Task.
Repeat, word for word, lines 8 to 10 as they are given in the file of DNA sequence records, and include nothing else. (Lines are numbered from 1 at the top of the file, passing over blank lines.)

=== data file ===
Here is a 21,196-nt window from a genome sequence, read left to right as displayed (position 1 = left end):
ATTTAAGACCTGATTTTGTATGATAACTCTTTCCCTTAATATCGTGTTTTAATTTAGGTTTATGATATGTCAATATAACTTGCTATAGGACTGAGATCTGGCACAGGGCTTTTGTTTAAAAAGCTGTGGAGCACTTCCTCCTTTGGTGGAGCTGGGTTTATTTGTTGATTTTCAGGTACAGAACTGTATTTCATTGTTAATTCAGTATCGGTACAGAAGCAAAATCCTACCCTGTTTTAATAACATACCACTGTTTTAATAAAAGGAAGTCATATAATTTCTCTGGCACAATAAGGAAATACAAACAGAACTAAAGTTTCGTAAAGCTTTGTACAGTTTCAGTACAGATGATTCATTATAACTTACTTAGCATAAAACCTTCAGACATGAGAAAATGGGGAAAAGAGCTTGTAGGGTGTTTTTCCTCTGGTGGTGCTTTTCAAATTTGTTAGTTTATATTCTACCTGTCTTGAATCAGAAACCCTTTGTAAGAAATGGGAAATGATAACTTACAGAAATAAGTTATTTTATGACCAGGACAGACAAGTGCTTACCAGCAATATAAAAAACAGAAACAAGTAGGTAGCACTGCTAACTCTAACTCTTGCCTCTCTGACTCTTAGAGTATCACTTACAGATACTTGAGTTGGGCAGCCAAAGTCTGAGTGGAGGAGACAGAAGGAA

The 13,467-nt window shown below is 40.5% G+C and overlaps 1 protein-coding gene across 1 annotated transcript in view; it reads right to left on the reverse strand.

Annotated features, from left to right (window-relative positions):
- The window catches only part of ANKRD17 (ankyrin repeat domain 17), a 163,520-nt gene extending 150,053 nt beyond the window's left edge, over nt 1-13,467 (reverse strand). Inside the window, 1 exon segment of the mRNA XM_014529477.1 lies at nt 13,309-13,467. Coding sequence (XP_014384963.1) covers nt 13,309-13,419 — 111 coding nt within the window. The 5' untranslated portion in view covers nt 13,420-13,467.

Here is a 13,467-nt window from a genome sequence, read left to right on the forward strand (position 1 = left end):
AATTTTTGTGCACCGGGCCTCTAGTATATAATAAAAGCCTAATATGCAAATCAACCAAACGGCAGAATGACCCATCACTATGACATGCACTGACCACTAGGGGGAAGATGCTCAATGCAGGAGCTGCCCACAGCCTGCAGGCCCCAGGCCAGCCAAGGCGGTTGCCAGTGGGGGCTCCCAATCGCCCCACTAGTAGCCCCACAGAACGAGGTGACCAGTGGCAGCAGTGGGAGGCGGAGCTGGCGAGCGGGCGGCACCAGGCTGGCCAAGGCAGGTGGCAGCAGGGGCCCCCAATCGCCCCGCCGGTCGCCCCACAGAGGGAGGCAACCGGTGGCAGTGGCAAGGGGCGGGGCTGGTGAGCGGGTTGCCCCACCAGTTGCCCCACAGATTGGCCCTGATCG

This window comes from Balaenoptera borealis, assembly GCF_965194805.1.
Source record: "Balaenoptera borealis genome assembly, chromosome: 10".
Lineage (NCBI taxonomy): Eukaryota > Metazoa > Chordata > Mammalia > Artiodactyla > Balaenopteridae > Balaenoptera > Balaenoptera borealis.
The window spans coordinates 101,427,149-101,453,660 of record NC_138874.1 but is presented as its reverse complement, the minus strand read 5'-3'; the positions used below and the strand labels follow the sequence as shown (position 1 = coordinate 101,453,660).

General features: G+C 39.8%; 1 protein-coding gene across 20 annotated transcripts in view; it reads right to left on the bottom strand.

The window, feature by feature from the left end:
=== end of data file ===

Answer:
This window comes from Balaenoptera borealis, assembly GCF_965194805.1.
Source record: "Balaenoptera borealis genome assembly, chromosome: 10".
Lineage (NCBI taxonomy): Eukaryota > Metazoa > Chordata > Mammalia > Artiodactyla > Balaenopteridae > Balaenoptera > Balaenoptera borealis.